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Perks of Being Imperfect in a Perfection-obsessed World

Imperfection is turned into art using kintsugi
Shivani Choudhary
Shivani Choudhary | September 29, 2023 (Last update: September 29, 2023)

Shivani Choudhary, banker, affected by scoliosis, is enjoying her wabi-sabi in the world of perfection.

The world is obsessed with perfection. Everyone wants perfect looks, perfect results, perfect life. Even we are given examples of Gods like Lord Rama, Krishna etc. Every tale has Heroes as perfect as Gods. But, what is perfection and whether this perfection is achievable? How can we find perfection when even the air around us is not perfect?

Perfection is defined by society’s narrow perception. It is mostly based on outer appearance. So what people do is invest their energy in being perfect as per societal standards. But even those standards are not perfect and are changed from time to time.

Disabled people are taken as the epitome of imperfection. They are not the heroes of any tales but passing character. So what are the perks? Is it the reservation we have for education or jobs? Or the privilege of cutting queues? Or is it concession in transport fares etc.? Well, it is much more than these superficial things.

For PwDs the situation is totally different. Perfection is not in our lists. We do not have to face any questions about perfection because society has not included us in this mighty race. Phew! One less task to do. This is the real perk. Being disabled, we are not fooled by any outer appearance. It allows us to not waste energy on pretending to be perfect. Thus, we are a step ahead of others as we focus on other things that really matters for our dignified survival. Things that can really take us to our dreams, hopes etc. When we invest our energy in something, results will be extraordinary.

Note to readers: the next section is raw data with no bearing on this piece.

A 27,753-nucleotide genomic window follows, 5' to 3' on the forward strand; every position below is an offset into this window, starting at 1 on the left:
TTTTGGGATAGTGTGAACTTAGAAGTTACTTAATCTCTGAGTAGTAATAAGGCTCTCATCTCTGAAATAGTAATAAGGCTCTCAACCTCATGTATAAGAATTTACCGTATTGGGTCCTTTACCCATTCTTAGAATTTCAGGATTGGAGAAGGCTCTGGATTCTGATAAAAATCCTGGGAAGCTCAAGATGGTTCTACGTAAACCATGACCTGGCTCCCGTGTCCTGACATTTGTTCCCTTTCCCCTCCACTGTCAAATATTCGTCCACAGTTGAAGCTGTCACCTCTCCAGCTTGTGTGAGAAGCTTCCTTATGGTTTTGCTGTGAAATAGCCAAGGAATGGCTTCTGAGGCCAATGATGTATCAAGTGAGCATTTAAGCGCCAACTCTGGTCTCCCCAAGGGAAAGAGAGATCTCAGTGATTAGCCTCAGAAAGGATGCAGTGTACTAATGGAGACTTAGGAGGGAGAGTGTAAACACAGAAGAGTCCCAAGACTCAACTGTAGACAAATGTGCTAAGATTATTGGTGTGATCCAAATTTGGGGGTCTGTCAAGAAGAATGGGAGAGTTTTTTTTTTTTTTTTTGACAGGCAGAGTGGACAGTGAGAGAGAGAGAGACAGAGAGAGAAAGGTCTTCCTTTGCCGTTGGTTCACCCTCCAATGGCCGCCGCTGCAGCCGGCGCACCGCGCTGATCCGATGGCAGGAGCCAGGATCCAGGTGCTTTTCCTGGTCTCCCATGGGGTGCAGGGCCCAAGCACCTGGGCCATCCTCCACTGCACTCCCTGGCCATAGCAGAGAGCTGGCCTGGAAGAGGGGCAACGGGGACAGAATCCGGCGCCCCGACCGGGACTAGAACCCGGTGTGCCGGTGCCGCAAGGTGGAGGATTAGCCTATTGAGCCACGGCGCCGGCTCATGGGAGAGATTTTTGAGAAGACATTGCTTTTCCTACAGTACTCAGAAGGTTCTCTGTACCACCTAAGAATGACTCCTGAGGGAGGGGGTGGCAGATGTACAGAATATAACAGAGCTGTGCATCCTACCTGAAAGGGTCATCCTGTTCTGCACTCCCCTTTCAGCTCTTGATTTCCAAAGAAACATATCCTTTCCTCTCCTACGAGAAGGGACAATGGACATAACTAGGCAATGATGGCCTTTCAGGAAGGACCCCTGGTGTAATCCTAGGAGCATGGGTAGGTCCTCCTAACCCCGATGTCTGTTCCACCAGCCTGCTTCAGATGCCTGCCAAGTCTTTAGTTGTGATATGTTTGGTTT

Usually, mere survival of PwDs is taken as God’s mercy. Their skills are some consolation given to them. While it is pure hard work & result of the time they invested in what could be made best out of them. People say they have turned their disability into a superpower. But it is not the case. Their superpower is the skill which they have practiced several thousand times. All of us have the same 24 hours but when we save time from being pretentious we can focus on our true selves.

There is a Japanese concept of wabi-sabi according to which Imperfection should be cherished because it is a part of ourselves. We should not shy away from ourselves. This acceptance saves emotional distress caused by the truth which appears when clouds of delusion disappear.

Yes, the disabled may lag behind some able-bodied ones who focus on their talents & skills but not all. Disabled have the advantage of being imperfect over others. They know that they have cracks. But they should believe in kintsugi (a Japanese art of joining broken artifacts with gold), and fill these cracks with gold of hard work.

Now, we should question ourselves that when you can fill the cracks with gold, why cry over broken pieces?

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